Sneddon syndrome and non-bacterial thrombotic endocarditis
Sneddon syndrome (SS) is a non-inflammatory thrombotic arteriopathy characterized by the combination of cerebrovascular disease and livedo racemosa (LR). Autopsy studies are scanty. We described the full clinico-pathological study of an SS patient with marantic endocarditis.
This right-handed patient was admitted in 1980, at age 53, with a 4-year history of progressive cognitive decline. There was generalized LR (Fig. 1A). She had 7 pregnancies all of them ending in spontaneous abortion. There was a grade II pansystolic murmur at the cardiac apex. Neurological examination showed disinhibition, moderate fluent dysphasia with paraphasias, oppositional paratonic rigidity, dysarthria, shuffling gait, and hypereflexia, both plantar responses being extensor. Extensive laboratory data, including luetic serology, coagulation profile with partial thromboplastin time, platelet function studies, antinuclear antibody, LE cell preparations, rheumatoid factor, cryoglobulins, total haemolytic complement, C3 and circulating immune complex, were normal or negative. ECG was normal. Figure 1B, C illustrates cranial angiographic findings. Cranial CT scan (not shown) revealed brain atrophy and a hypodense lesion in the right parieto-occipital area.
Two years later, she was readmitted with an acute, afebrile picture of distal limb ischemia that caused dry gangrene, the patient dying 8 days after admission.
Brain and general autopsy findings are illustrated in Figure 1D-O. We reviewed archived photographic and pathological material.
The brain weighed 855 g. Figure 1D-F shows macroscopic brain findings. Microscopic study revealed widespread non-inflammatory occlusion of large to medium-size arteries and arterioles (Fig. 1G-I). We found no evidence of either acute or chronic inflammation, fibrinoid necrosis or lipid deposits. Figure 1J illustrates hyperplasia of leptomeningeal vessels. Figure 1K shows histological appearance of the observed right occipital AVM. There were numerous subcortical and intracortical infarcts (Fig. 1L).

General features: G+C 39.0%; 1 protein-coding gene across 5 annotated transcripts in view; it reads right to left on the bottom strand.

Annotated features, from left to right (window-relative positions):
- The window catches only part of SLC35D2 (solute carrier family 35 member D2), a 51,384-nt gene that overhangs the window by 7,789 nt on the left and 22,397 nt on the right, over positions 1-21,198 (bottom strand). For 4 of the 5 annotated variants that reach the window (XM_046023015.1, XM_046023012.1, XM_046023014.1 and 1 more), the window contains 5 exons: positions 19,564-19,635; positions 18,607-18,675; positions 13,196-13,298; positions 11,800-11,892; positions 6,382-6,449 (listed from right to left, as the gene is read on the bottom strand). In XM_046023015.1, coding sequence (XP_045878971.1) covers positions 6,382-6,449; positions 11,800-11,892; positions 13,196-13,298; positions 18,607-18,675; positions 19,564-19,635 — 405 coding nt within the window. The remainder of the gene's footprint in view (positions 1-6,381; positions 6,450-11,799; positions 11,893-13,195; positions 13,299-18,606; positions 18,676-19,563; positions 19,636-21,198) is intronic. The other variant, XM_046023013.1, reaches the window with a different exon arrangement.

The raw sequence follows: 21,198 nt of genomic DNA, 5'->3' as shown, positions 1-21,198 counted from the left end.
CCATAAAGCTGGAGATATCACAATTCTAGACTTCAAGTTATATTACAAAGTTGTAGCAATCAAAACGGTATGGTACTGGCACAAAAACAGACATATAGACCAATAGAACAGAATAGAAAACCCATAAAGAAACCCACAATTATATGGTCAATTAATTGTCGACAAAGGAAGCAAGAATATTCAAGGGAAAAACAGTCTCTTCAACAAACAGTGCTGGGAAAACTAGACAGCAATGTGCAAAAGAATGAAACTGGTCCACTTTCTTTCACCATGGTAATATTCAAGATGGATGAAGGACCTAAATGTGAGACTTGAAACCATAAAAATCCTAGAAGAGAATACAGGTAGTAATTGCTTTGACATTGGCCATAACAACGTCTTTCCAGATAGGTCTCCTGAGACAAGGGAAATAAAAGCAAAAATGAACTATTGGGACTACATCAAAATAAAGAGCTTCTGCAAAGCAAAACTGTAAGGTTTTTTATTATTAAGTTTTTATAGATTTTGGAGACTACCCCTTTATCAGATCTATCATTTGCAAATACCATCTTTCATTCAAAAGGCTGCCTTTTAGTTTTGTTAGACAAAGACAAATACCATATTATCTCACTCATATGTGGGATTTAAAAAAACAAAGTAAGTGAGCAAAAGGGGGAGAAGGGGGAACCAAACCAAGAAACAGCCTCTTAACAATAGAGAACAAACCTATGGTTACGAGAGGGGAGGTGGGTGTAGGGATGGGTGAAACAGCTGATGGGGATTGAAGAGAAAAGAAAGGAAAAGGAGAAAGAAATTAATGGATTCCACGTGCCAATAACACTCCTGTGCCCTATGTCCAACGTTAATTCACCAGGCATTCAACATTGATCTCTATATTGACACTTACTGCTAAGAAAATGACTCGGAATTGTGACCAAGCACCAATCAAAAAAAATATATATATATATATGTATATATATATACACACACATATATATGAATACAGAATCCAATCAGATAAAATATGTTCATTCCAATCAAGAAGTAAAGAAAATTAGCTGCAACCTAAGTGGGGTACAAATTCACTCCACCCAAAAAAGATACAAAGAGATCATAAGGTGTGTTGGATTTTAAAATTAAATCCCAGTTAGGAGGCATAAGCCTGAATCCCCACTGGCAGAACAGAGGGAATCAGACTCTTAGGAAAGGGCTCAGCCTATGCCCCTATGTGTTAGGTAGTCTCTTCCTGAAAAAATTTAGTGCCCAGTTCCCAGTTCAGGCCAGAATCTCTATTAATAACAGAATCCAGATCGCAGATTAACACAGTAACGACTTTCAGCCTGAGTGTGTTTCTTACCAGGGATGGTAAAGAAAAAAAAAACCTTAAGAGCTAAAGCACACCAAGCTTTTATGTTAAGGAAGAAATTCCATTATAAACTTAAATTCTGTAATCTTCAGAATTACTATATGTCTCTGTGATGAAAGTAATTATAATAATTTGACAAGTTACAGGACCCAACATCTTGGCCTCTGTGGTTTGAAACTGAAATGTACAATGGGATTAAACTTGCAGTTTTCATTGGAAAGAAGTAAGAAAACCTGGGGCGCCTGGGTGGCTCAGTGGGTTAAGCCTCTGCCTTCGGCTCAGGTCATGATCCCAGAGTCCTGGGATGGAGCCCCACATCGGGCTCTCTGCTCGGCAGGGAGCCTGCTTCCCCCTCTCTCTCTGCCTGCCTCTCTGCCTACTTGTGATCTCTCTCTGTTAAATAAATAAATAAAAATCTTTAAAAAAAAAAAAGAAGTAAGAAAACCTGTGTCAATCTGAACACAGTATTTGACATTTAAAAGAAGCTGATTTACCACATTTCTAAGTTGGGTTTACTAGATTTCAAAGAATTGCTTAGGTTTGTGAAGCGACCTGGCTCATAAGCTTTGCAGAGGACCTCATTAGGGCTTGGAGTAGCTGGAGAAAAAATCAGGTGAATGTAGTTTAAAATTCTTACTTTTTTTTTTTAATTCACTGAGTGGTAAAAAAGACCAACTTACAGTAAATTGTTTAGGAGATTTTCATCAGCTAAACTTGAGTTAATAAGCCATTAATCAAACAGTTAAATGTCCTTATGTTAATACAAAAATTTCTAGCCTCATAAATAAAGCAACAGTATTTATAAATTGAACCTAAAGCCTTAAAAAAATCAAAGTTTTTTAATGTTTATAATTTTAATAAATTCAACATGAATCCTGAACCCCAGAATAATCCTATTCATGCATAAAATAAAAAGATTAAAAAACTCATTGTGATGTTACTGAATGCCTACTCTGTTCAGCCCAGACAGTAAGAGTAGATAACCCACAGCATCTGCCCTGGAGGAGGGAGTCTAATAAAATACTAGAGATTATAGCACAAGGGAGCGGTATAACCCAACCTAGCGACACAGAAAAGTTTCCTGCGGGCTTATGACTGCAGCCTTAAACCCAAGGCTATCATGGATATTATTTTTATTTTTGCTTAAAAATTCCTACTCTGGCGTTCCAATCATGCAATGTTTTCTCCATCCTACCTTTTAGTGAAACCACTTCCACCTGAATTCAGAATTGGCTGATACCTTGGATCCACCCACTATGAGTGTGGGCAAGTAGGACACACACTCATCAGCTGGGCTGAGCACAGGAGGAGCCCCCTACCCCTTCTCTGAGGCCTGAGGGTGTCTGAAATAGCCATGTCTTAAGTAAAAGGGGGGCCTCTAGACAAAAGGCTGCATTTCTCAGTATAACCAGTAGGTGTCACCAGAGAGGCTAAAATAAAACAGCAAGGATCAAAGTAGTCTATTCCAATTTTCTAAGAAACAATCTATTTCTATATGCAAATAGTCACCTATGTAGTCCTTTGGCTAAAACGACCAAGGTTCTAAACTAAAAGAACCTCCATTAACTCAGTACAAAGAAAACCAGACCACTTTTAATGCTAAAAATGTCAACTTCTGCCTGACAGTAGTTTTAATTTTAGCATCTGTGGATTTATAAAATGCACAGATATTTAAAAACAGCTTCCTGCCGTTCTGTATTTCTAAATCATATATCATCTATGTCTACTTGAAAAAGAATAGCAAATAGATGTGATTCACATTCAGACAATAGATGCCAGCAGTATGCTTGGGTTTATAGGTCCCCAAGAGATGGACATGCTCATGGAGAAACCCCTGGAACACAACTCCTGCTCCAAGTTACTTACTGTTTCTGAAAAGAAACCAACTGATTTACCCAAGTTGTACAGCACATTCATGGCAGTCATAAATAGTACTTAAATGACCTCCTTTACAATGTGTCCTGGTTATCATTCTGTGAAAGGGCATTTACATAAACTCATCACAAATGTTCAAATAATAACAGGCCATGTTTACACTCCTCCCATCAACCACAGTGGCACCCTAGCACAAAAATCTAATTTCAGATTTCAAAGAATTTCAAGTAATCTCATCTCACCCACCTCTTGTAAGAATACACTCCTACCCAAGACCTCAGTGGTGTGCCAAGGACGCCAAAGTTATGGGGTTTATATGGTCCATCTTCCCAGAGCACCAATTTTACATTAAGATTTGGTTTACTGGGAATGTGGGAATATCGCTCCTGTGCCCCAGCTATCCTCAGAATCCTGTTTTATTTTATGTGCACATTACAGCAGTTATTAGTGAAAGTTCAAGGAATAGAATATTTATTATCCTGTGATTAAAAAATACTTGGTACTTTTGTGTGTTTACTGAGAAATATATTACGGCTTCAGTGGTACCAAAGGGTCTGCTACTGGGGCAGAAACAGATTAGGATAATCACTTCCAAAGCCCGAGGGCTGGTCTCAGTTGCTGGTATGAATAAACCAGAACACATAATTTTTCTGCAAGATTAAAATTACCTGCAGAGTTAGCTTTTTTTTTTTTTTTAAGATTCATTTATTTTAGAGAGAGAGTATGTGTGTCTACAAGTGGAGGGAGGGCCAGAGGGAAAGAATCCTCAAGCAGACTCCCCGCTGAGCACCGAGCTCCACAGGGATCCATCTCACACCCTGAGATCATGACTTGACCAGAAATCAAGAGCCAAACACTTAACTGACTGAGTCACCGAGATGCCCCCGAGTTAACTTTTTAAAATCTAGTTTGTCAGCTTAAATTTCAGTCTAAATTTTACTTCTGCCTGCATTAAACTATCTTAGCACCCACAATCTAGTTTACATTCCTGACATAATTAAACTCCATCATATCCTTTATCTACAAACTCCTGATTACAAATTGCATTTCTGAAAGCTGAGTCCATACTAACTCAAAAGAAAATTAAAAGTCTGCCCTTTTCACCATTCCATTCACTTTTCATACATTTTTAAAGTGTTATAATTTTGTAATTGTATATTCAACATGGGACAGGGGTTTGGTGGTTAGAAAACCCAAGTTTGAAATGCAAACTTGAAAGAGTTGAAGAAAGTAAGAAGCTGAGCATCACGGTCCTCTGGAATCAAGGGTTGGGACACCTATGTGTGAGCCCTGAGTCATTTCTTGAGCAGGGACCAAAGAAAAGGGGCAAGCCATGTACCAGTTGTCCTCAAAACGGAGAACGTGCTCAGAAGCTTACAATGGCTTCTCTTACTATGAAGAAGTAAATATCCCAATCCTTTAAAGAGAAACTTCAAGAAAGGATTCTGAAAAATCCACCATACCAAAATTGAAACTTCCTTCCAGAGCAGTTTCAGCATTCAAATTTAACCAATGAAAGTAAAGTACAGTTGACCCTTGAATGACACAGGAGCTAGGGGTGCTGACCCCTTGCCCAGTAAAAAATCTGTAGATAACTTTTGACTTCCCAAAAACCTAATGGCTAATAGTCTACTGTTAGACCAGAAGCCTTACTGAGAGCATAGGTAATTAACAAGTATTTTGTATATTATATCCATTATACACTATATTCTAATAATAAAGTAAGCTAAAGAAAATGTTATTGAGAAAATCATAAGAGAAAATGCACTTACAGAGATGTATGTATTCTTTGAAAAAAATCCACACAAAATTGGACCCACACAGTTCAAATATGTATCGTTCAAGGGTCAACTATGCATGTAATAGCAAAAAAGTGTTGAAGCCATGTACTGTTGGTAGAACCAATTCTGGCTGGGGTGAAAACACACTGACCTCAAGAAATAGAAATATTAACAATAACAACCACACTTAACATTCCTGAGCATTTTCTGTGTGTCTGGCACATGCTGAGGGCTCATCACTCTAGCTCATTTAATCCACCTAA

General autopsy showed non-bacterial thrombotic endocarditis of mitral and aortic valves (Fig. 1M), and a systemic arteriopathy involving all large to medium-size vessels examined with occasional presence of mural thrombi (Fig. 1N, O).
In this case the possibility of primary antiphospholipid-related SS cannot entirely be excluded given that, inevitably, at the time of admission blood tests did not screen anti-cardiolipin and anti-β2GPI antibodies. Nevertheless, the possibility of SLE was ruled out, and normal coagulation profile including partial thromboplastin time and platelet function study argues in favour of idiopathic SS.
Our autopsy study confirms that the pathological basis of SS is a systemic occlusive, non-inflammatory vasculopathy mainly involving large to medium-size arteries and arterioles. It was characterized by intimal hyperplasia with musculoelastic proliferation, which could in turn lead to recanalized thrombosis. The observed marantic endocarditis, for a long time subclinical till the final episode of systemic embolism, supports the notion that idiopathic SS is frequently associated with heart valvular lesions. Furthermore, such systemic occlusive arteriopathy concurs with the proposal that valvular heart disease does not influence the type of brain infarct, namely that ischemic strokes are caused by widespread cerebral arteriopathy.
Cerebral angiography showed occlusion of anterior and middle cerebral arteries with collateral circulation and anastomoses via perforating vessels at the base of the brain, which depicted a moyamoya pattern. Macroscopic brain appearance illustrated a profuse network of subarachnoid vessels, some of them being occluded arterioles. We interpret that such vascular network is due to profuse collateral circulation of the brain via transdural anastomoses and anastomoses between intracranial arteries, and not as being a primary meningeal angiomatosis. The observed association between brain AVM and SS has not previously been reported and might be incidental. Be that as it may, AVM or pseudoangiomatosis associated with moyamoya pattern might be pathogenic in SS cases presenting with intracranial hemorrhage.
University of Cantabria, Service of Neurology, University Hospital “Marqués de Valdecilla (IDIVAL)”,
“Centro de Investigación Biomédica en Red de Enfermedades Neurodegenerativas (CIBERNED)”, Santander, Spain
Sneddon syndrome and non-bacterial thrombotic endocarditis: a clinicopathological study.
Berciano J, Terán-Villagrá N
J Neurol. 2018 Sep